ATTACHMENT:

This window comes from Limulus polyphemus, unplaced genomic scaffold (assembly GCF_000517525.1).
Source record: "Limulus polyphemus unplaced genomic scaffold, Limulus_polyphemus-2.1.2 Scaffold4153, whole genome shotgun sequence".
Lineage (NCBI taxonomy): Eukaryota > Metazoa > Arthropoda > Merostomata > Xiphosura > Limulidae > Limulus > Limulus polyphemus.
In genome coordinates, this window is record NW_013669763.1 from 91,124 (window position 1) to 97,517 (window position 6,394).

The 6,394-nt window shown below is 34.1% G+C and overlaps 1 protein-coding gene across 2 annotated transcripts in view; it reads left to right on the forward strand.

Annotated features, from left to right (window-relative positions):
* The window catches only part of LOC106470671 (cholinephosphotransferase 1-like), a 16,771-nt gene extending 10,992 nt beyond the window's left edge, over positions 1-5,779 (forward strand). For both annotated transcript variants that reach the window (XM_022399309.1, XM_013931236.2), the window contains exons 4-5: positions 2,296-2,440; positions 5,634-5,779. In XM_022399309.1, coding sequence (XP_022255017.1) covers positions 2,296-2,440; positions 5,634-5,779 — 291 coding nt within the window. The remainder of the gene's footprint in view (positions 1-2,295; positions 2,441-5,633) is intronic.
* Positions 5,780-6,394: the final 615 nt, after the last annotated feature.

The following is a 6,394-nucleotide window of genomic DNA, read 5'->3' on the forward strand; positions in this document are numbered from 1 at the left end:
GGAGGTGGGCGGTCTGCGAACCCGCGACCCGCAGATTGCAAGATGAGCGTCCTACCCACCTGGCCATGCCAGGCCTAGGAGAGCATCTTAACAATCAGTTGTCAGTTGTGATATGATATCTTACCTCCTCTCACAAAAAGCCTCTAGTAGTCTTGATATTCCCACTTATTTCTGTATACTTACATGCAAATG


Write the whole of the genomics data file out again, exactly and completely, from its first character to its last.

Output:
This window comes from Limulus polyphemus, unplaced genomic scaffold (assembly GCF_000517525.1).
Source record: "Limulus polyphemus unplaced genomic scaffold, Limulus_polyphemus-2.1.2 Scaffold4153, whole genome shotgun sequence".
Lineage (NCBI taxonomy): Eukaryota > Metazoa > Arthropoda > Merostomata > Xiphosura > Limulidae > Limulus > Limulus polyphemus.
In genome coordinates, this window is record NW_013669763.1 from 91,124 (window position 1) to 97,517 (window position 6,394).

The 6,394-nt window shown below is 34.1% G+C and overlaps 1 protein-coding gene across 2 annotated transcripts in view; it reads left to right on the forward strand.

Annotated features, from left to right (window-relative positions):
* The window catches only part of LOC106470671 (cholinephosphotransferase 1-like), a 16,771-nt gene extending 10,992 nt beyond the window's left edge, over positions 1-5,779 (forward strand). For both annotated transcript variants that reach the window (XM_022399309.1, XM_013931236.2), the window contains exons 4-5: positions 2,296-2,440; positions 5,634-5,779. In XM_022399309.1, coding sequence (XP_022255017.1) covers positions 2,296-2,440; positions 5,634-5,779 — 291 coding nt within the window. The remainder of the gene's footprint in view (positions 1-2,295; positions 2,441-5,633) is intronic.
* Positions 5,780-6,394: the final 615 nt, after the last annotated feature.

The following is a 6,394-nucleotide window of genomic DNA, read 5'->3' on the forward strand; positions in this document are numbered from 1 at the left end:
GGAGGTGGGCGGTCTGCGAACCCGCGACCCGCAGATTGCAAGATGAGCGTCCTACCCACCTGGCCATGCCAGGCCTAGGAGAGCATCTTAACAATCAGTTGTCAGTTGTGATATGATATCTTACCTCCTCTCACAAAAAGCCTCTAGTAGTCTTGATATTCCCACTTATTTCTGTATACTTACATGCAAATG